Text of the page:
What Demography Entails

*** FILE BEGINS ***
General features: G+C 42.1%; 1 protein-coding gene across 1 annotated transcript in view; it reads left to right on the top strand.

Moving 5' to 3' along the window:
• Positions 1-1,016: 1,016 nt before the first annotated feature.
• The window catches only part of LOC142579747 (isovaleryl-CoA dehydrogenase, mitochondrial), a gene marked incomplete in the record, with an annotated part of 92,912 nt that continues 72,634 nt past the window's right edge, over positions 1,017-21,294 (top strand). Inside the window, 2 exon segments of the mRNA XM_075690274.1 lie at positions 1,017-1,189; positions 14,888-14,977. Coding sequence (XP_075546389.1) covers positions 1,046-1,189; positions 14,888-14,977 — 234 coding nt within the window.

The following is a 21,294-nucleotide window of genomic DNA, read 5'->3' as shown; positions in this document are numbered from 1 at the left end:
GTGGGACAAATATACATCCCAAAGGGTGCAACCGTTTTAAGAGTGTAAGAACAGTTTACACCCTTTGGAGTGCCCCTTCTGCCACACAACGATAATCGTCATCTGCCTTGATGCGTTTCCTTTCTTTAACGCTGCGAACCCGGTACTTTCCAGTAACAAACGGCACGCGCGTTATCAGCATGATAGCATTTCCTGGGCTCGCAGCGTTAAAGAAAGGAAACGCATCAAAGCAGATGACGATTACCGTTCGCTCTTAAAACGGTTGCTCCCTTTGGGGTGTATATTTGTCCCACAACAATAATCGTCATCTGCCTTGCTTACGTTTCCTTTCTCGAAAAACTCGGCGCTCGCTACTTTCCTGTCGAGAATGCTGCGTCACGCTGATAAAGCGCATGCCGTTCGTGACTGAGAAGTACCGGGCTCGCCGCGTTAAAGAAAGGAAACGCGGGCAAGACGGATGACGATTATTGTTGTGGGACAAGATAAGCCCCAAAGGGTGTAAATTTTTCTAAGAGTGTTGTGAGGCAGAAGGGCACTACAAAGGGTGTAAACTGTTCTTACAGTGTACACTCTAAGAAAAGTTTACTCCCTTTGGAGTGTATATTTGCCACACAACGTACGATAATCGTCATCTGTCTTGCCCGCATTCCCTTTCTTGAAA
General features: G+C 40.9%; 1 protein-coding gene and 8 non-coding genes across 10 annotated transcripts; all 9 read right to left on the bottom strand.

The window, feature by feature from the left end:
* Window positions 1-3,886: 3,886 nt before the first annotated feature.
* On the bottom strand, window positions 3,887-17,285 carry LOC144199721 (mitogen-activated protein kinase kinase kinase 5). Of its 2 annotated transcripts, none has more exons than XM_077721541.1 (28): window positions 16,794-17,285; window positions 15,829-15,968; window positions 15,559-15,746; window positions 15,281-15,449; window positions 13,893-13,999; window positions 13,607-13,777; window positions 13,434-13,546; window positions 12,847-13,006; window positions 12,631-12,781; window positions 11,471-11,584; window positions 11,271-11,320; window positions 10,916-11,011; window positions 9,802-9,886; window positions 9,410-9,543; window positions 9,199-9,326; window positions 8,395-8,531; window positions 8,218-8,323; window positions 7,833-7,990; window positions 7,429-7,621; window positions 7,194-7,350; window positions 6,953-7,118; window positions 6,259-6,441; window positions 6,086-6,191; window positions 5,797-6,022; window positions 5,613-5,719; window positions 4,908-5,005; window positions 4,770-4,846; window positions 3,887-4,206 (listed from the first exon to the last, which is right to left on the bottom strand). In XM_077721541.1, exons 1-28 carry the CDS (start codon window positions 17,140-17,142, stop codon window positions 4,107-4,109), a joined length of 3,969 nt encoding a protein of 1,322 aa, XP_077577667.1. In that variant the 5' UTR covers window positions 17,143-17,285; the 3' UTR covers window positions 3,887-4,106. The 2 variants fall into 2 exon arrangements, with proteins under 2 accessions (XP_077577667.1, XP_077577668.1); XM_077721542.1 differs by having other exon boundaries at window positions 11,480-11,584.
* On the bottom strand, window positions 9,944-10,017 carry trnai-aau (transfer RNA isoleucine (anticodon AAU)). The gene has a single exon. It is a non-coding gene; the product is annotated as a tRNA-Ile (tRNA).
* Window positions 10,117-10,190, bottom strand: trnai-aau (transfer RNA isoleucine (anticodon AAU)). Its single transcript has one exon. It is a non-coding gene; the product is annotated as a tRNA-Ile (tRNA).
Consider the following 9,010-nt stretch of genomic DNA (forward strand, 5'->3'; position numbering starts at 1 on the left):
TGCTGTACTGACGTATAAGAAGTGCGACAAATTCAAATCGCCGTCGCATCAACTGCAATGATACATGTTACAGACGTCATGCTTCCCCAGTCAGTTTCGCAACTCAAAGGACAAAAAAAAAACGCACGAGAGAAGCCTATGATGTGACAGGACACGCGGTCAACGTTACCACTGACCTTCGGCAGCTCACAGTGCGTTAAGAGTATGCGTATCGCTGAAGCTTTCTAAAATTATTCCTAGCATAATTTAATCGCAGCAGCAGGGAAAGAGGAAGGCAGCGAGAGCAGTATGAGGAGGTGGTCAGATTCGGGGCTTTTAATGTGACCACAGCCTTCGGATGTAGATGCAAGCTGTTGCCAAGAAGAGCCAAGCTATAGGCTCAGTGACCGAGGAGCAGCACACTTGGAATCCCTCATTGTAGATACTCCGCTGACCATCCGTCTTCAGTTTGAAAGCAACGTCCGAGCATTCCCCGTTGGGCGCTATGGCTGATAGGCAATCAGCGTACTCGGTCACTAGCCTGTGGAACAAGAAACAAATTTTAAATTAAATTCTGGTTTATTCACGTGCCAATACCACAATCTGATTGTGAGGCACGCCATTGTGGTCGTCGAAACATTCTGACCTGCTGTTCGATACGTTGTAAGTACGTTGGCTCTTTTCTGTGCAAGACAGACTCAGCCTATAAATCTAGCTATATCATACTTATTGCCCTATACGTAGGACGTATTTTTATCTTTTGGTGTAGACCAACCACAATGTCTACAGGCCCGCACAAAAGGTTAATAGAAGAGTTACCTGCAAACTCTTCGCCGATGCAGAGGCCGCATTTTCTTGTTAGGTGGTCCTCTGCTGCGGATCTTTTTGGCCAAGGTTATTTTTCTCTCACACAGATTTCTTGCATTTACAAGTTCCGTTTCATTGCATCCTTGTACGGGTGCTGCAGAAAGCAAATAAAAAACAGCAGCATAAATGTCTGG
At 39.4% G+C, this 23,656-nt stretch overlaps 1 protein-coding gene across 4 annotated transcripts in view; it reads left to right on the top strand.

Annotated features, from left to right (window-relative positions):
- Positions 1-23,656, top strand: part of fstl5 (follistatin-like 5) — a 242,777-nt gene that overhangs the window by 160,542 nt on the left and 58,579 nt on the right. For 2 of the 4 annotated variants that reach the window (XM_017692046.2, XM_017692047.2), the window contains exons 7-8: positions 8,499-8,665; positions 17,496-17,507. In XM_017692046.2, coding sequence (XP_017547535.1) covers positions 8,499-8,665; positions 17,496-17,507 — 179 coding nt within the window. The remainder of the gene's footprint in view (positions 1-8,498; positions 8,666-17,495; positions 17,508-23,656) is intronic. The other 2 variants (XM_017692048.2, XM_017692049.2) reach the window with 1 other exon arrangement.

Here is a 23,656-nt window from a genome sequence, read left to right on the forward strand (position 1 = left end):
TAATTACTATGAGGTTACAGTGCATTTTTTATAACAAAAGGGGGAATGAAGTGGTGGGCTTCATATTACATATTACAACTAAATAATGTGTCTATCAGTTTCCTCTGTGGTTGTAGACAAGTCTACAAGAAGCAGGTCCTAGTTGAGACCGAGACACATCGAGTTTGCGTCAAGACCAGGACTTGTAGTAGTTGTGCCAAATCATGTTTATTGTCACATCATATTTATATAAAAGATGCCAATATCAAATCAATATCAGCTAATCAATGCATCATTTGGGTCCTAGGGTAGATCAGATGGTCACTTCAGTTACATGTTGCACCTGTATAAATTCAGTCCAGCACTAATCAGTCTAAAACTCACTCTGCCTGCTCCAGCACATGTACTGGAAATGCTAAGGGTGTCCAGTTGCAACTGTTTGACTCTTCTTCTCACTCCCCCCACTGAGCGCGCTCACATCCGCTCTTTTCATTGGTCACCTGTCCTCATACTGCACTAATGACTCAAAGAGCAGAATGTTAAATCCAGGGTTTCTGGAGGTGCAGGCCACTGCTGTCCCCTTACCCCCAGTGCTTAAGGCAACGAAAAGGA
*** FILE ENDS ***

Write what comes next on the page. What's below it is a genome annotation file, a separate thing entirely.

Demographers study the makeup, distribution, and trends of populations. They also make observations about the causes and effects of population changes, such as increases in birth rates or immigration. They collect statistical data, analyze the data to identify any trends, and then predict future trends. These predictions can help governments, social service agencies, and private companies to plan ahead. Demographers are sometimes called population sociologists. Sociology is a broader field than demography and is concerned with the characteristics of social groups. Many demographers work for government agencies. For example, the Bureau of Labor Statistics hires demographers to research information such as the number Government agencies, corporations, and news organizations hire demographers to collect statistical data, analyze data, and predict future trends. The Immigration and Naturalization Service needs demographic information to plan effective immigration policies. The Environmental Protection Agency commissions demographic reports on population factors in resource depletion and environmental degradation. The Bureau of the Census also employs demographers to plan and interpret census data. Corporations and market research organizations may also employ demographers. An electric company considering a major capital investment must first take into account predicted changes in local population and habits of electricity consumption. Demographers provide these projections. Mapmakers sometimes employ demographers to map population data for certain geographic areas. Demographers use computers for this task. Large news organizations may employ reporters with a background in demography. These reporters may investigate such issues as the future of immigration to the Sun Belt states. Education and Training Requirements Although a master's degree is the minimum requirement for most demographic work, there are a few positions available for those with only a bachelor's degree. Demographers usually have a bachelor's degree in urban planning or sociology with coursework in statistics, psychology, sociological theory, and economics as a foundation before they do their graduate studies. A master's degree requires about two years of graduate study. For an academic or research position in this field, a doctoral degree is required. Getting the Job During their doctoral studies, students may find work as college instructors or interviewers for market research organizations. These jobs provide field experience as well as job contacts. Population associations hold annual conferences where beginning demographers can meet potential employers. These organizations also publish journals with job advertisements. Advancement Possibilities and Employment Outlook College professors can advance to full professor or to a position with high administrative status. Those demographers who have good connections and reputations can set themselves up as demographic consultants. Employment of sociologists in general will grow more slowly than the average for all occupations through 2014. However, opportunities exist for demographers, particularly in government. The Census Bureau employs demographers, as do many government agencies, such as the National Institutes of Health, that conduct surveys. Demographers are also employed by colleges and universities and by non-profit organizations. Some jobs will be available in business and marketing. Businesses have begun to rely on statistical population information to make decisions about expanding or downsizing. Consumer products and professional services companies often employ demographers in their marketing departments. Working Conditions Entry-level demographers may conduct field work, carrying out interviews or testing census questionnaires. Most of the analysis of demographic statistics is carried out in modern, well-lighted offices. Many demographers spend a lot of time working with computers. Do you want more Information about this topic ?check this address and websites Population Association of America 8630 Fenton St., Ste. 722 Silver Spring, MD 20910-3812 (301) 565-6710 http://www.popassoc.org American Sociological Association 1307 New York Ave. NW, Ste. 700 Washington, DC 20005-4712 (202) 383-9005 http://www.asanet.org Earnings and Benefits

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